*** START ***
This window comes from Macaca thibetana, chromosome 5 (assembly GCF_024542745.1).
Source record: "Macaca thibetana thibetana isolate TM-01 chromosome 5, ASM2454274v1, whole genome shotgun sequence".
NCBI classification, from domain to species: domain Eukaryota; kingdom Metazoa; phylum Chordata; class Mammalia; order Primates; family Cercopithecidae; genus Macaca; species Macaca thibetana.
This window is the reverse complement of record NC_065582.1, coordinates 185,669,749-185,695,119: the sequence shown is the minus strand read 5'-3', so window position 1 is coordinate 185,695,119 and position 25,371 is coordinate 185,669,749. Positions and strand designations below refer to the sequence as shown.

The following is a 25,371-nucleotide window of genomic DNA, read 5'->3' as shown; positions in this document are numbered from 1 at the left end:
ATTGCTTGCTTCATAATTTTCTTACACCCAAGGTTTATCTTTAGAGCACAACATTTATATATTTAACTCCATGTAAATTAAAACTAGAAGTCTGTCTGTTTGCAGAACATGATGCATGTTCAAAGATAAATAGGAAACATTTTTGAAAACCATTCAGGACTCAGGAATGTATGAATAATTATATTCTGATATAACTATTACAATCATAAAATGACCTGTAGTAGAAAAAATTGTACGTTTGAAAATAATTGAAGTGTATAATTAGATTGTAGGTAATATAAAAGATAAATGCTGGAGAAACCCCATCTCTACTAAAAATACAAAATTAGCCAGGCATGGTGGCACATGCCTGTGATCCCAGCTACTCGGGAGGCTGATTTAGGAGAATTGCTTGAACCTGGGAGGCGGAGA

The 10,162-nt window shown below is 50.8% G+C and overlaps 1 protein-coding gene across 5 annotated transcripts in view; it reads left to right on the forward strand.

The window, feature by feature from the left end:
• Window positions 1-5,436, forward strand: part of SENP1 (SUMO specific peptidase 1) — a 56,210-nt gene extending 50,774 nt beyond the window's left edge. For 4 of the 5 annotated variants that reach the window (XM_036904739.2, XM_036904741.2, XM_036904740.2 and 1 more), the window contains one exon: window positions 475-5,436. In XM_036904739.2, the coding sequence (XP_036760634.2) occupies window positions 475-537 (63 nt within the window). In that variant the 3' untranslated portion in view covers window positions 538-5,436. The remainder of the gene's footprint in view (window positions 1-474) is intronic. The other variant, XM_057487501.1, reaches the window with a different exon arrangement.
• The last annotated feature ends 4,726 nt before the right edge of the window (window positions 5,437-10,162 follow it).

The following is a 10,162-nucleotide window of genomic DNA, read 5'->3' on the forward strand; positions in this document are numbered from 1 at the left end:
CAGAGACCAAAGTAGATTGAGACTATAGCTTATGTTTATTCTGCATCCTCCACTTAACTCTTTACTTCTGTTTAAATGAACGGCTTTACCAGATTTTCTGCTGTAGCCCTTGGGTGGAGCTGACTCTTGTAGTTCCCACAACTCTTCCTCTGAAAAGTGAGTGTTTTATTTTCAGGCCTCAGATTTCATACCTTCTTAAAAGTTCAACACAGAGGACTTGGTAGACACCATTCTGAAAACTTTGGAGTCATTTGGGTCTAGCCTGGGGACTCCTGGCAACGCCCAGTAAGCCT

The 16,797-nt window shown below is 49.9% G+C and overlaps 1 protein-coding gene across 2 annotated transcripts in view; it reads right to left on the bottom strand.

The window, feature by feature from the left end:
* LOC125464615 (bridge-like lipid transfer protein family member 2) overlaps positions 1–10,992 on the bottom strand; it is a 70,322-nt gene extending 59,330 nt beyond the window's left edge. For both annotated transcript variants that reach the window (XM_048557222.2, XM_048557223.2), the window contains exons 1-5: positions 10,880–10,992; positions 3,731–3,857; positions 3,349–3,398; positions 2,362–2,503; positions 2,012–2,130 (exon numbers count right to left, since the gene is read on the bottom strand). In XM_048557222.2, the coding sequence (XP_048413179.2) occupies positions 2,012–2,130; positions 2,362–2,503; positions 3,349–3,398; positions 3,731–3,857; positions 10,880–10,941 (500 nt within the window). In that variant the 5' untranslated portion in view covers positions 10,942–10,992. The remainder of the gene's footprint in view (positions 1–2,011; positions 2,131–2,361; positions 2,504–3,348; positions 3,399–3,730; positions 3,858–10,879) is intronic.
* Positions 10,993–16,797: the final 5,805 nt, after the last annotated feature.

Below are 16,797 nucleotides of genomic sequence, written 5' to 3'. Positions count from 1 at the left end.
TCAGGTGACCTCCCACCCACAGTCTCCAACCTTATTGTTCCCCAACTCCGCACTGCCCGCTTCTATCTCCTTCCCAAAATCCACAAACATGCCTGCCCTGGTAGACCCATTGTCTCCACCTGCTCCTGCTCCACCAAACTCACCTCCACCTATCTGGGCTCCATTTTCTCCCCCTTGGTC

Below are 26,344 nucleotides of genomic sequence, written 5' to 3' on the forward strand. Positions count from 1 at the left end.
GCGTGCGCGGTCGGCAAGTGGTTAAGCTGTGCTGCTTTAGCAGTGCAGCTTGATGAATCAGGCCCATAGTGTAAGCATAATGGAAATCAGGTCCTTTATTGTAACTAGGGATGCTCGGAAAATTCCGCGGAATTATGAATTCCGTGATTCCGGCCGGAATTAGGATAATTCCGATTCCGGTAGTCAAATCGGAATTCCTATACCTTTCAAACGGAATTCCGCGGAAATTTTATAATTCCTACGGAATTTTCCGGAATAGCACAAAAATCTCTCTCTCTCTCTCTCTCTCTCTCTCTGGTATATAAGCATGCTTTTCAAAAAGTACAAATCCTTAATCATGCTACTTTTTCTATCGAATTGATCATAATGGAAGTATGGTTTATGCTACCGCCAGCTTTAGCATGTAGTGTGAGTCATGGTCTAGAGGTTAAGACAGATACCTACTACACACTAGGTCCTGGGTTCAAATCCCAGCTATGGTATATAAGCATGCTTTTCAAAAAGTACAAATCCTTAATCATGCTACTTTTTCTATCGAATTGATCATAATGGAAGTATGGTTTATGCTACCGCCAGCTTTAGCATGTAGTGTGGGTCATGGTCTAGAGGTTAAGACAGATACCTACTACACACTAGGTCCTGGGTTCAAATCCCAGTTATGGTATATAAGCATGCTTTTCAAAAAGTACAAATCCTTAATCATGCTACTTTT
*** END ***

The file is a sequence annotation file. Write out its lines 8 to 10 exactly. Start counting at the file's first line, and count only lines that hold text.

The window, feature by feature from the left end:
• Window positions 1-5,436, forward strand: part of SENP1 (SUMO specific peptidase 1) — a 56,210-nt gene extending 50,774 nt beyond the window's left edge. For 4 of the 5 annotated variants that reach the window (XM_036904739.2, XM_036904741.2, XM_036904740.2 and 1 more), the window contains one exon: window positions 475-5,436. In XM_036904739.2, the coding sequence (XP_036760634.2) occupies window positions 475-537 (63 nt within the window). In that variant the 3' untranslated portion in view covers window positions 538-5,436. The remainder of the gene's footprint in view (window positions 1-474) is intronic. The other variant, XM_057487501.1, reaches the window with a different exon arrangement.
• The last annotated feature ends 4,726 nt before the right edge of the window (window positions 5,437-10,162 follow it).